We tasked two incredible photographers with capturing their cities from a refreshing perspective for bottled Starbucks iced coffee. Dirk Dallas (with a little help from his drone) showed us a Los Angeles we’ve never seen. And Sam Horine shared shots of his New York. Check out some of our favorite pics from the assignment below, and don’t forget to check out our Ultimate Summer Guides for awesome things to do in NYC & LA, right up to summer’s end. … Read More
There is a fascinating interplay between the visual cultures of film and art. Directors have frequently used imagery from painting and other art forms to shape the look and meaning of their works. Last week, website Philebrity appealed to our inner art history nerd and reminded us of a strong visual influence behind Terrence Malick’s 1978 film Days of Heaven. Click through to see the movie’s art-world doppelgänger, along with other artworks that informed frames and entire visual themes in other… Read More
In the battle between minimalist movie poster designers, we suspect Spanish studio atipo would win the war. Their Papers for Characters series, first spotted on A.V. Club, transforms iconic movies such as Rear Window and Jaws by simplifying them to the extreme, in poster form. In some cases, the one sheets have simply been cut or crumpled. Other poster adaptations use various textures and colors to mimic flesh, water, and more. They’re a refreshing and playful twist on the minimalist trend that doesn’t seem to be going anywhere, anytime soon. … Read More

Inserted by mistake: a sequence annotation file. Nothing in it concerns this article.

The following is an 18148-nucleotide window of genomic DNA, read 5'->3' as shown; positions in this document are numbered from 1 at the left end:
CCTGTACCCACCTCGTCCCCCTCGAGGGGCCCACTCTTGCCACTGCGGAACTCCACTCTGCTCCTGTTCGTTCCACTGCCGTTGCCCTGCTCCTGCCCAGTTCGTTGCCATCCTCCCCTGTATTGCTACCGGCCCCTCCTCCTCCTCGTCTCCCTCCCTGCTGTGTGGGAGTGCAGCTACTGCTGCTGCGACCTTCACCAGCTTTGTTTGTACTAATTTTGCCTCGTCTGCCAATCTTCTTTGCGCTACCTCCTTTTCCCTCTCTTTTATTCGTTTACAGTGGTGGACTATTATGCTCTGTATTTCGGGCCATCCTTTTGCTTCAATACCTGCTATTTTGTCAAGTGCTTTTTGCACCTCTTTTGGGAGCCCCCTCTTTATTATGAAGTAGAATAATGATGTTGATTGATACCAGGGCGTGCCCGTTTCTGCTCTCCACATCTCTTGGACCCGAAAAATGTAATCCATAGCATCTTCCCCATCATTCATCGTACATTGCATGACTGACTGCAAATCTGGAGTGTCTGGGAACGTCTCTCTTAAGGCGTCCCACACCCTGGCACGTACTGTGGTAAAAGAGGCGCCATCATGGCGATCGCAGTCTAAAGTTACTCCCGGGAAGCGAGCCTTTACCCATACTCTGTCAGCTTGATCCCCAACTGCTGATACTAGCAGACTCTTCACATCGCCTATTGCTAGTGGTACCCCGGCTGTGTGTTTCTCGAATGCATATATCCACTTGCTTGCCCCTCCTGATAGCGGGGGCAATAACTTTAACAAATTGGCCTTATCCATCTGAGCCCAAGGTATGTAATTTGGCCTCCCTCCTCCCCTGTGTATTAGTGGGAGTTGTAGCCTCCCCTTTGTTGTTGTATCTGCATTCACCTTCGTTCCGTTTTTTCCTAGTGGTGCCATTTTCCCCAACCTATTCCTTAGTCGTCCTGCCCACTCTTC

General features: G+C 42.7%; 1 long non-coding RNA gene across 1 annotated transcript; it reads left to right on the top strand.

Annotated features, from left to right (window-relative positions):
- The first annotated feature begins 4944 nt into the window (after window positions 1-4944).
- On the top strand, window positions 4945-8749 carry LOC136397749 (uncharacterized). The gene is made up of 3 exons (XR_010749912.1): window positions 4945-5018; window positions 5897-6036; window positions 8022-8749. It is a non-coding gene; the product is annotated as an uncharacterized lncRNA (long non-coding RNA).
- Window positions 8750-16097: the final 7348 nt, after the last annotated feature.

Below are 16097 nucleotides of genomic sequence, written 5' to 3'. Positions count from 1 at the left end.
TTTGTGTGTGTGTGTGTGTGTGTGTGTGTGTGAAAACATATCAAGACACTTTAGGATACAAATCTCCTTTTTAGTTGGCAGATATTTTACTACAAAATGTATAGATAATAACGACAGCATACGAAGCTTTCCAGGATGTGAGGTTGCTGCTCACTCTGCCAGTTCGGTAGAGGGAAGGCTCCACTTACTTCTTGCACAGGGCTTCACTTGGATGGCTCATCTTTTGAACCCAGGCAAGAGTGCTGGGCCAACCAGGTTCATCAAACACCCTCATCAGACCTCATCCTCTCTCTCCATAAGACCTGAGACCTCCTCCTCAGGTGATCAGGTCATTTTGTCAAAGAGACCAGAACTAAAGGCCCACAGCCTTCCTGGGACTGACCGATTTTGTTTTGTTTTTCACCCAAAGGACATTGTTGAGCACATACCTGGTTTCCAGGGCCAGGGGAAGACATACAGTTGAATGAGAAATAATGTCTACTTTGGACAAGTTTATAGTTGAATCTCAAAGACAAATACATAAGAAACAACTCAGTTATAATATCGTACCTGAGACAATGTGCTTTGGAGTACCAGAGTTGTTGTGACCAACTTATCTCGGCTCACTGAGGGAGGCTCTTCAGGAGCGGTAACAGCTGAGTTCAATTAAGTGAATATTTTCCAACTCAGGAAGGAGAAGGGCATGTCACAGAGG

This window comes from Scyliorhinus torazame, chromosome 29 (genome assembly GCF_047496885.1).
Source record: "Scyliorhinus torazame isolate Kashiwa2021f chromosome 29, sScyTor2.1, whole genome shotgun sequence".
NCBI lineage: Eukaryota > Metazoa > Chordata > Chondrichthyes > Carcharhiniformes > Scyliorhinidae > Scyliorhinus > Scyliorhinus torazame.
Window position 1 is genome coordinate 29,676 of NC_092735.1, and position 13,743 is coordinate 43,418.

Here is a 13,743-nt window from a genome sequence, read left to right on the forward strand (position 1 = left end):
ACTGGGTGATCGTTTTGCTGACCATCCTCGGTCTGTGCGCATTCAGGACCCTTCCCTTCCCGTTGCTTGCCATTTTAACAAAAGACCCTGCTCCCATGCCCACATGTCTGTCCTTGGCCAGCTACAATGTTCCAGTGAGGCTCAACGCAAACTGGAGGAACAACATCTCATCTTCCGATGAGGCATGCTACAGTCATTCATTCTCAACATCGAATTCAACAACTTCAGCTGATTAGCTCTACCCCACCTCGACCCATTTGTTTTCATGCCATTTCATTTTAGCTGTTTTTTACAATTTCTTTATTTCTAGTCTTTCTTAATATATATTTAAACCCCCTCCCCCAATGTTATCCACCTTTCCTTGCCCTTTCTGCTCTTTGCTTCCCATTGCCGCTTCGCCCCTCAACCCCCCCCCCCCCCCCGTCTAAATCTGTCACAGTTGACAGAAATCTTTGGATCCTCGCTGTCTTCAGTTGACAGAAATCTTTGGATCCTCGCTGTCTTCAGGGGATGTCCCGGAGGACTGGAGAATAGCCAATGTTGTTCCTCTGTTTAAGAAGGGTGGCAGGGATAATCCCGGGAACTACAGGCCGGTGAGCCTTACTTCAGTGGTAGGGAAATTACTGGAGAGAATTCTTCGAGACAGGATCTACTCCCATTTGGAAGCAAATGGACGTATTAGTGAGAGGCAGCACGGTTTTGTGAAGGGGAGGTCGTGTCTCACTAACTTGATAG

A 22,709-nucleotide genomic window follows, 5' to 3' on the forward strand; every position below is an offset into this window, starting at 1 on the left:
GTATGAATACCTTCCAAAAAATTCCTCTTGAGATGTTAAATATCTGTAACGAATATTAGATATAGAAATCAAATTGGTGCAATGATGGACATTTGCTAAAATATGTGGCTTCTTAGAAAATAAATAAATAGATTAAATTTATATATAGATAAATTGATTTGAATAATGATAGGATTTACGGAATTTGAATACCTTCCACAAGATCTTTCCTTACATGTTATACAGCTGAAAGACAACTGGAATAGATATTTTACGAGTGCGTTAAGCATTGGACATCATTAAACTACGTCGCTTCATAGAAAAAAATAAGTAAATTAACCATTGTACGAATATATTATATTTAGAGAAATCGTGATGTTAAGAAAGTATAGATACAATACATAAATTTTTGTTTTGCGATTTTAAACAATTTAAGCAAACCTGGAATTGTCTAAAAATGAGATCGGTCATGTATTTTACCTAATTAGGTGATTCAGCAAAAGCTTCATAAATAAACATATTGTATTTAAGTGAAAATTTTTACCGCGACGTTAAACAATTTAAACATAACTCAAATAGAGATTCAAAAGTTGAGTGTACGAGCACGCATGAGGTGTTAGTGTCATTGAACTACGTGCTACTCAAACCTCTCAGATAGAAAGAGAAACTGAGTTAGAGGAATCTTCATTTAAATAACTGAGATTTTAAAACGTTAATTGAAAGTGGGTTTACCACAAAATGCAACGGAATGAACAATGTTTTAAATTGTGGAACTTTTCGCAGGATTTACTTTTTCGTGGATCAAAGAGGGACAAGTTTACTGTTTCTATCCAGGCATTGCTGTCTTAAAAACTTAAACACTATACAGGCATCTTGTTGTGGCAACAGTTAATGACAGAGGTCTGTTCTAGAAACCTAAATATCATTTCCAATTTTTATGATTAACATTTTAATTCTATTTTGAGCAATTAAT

Every great filmmaker had to start somewhere. The Tumblr Cinephilia and Beyond shared some photos from the set of George Lucas’ directorial debut, the dystopian THX 1138, depicting a frightening future in which human emotions are suppressed through mandatory drugs and people are controlled by an android police force. The images inspired us to search for other snapshots of young filmmakers — from Stanley Kubrick to Sofia Coppola to Spike Lee — working intently on their debut features.… Read More
Happy birthday, Bob Dylan. The singer-songwriter turns 73 today. Dylan is as busy as ever, having just teased his cover of Frank Sinatra’s 1945 hit “Full Moon and Empty Arms” in anticipation of a new album due out later this year.
The craggy-voiced icon is known to be a straight-faced, serious performer, rarely smiling on stage or in photos — the perfect accompaniment for his somber lyrics and political anthems. “It’s hard not to feel that the sense of Dylan’s music as so very deep and meaningful would be so persuasive if it didn’t issue from the pouting sloucher on the record sleeves,” pondered The Guardian’s Lindesay Irvine.
Dylan’s stern facade has occasionally cracked to reveal a lighthearted artist who indulges in random headstands, goofy antics, and toothy grins. Check out the photo evidence in celebration of the counterculture poet’s birthday. … Read More
In Nails: The Story of the Modern Manicure, writer Suzanne E. Shapiro explores why we paint our nails, exploring the trends, art, and traditions that have gone into the long history of women adorning their hands. By showing how we decorate our hands, in both fashion shots and vintage photography, the book sheds a light on what women tell the world through their nails. Here are some of our favorite photos from the definitive look at nail culture. … Read More